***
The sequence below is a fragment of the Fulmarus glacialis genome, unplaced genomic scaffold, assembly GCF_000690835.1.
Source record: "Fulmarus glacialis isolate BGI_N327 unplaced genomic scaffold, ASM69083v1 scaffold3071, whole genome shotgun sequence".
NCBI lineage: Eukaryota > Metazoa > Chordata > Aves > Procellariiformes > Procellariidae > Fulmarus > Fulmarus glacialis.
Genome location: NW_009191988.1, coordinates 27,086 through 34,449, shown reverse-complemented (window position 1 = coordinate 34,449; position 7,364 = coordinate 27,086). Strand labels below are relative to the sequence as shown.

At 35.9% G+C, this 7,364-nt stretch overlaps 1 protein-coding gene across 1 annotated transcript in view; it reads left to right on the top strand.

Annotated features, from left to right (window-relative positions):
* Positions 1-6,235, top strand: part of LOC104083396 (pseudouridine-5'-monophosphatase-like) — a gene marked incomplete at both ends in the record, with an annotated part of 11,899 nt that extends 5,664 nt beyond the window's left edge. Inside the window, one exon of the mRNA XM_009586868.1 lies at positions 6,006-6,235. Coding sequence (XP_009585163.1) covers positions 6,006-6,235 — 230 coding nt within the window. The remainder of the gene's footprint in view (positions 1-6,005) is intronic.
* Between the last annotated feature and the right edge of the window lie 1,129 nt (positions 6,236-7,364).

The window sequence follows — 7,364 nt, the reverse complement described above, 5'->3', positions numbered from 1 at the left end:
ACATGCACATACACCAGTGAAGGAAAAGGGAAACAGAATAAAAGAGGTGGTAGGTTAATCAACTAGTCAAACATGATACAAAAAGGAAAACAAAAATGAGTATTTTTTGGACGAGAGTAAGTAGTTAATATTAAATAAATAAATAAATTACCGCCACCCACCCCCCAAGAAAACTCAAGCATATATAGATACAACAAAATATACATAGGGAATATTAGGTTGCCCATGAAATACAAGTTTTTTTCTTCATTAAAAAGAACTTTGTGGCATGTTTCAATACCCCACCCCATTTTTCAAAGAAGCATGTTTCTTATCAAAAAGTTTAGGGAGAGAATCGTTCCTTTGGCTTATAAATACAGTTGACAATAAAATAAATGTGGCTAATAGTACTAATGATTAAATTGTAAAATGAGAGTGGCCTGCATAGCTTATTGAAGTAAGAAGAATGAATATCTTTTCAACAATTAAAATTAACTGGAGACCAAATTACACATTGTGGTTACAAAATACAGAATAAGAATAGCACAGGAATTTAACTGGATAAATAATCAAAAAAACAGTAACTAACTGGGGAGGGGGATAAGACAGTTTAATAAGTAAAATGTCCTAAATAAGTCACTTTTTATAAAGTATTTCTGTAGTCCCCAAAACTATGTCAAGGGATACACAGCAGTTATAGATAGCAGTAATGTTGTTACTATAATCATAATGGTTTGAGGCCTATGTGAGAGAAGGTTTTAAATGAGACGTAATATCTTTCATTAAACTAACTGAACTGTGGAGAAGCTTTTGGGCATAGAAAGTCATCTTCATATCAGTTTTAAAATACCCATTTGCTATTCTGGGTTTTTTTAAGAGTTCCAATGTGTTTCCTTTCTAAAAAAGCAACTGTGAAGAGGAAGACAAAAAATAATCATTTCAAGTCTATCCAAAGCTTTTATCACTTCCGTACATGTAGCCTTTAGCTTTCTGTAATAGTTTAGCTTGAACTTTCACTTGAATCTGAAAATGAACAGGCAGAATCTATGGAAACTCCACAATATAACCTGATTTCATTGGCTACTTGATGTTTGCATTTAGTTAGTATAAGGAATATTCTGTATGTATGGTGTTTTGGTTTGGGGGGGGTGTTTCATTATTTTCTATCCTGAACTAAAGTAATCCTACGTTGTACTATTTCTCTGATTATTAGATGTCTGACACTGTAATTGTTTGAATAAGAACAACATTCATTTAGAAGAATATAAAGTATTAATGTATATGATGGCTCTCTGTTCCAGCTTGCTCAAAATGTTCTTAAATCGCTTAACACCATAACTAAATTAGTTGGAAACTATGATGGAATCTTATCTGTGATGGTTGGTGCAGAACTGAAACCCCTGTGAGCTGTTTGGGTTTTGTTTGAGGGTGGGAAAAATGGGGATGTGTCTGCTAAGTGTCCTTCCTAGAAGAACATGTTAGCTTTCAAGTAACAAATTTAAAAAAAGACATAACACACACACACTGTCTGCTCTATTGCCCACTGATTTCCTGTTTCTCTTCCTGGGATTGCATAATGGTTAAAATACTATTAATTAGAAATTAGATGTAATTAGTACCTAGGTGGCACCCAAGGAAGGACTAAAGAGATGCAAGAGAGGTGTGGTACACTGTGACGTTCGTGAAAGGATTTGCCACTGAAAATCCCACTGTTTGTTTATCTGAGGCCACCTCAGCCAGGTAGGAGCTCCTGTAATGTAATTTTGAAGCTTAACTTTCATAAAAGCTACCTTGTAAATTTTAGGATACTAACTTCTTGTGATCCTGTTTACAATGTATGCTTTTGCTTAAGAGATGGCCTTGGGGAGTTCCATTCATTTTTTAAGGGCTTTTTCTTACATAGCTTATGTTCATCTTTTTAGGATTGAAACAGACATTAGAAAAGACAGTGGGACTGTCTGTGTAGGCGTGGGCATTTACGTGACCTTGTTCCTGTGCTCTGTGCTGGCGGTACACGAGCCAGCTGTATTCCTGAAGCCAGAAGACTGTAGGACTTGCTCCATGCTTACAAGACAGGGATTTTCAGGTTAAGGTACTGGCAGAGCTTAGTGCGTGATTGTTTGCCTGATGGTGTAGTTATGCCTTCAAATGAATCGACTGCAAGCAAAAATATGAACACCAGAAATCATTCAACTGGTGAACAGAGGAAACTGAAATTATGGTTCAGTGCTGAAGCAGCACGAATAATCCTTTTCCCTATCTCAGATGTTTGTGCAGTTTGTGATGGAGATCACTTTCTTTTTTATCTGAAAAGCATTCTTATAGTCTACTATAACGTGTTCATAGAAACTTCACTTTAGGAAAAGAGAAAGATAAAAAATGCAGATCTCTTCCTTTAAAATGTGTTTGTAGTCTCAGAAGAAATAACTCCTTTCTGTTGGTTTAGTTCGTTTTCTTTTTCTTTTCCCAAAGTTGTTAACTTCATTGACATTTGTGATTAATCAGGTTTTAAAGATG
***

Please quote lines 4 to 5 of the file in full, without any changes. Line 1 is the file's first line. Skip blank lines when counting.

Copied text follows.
Genome location: NW_009191988.1, coordinates 27,086 through 34,449, shown reverse-complemented (window position 1 = coordinate 34,449; position 7,364 = coordinate 27,086). Strand labels below are relative to the sequence as shown.

At 35.9% G+C, this 7,364-nt stretch overlaps 1 protein-coding gene across 1 annotated transcript in view; it reads left to right on the top strand.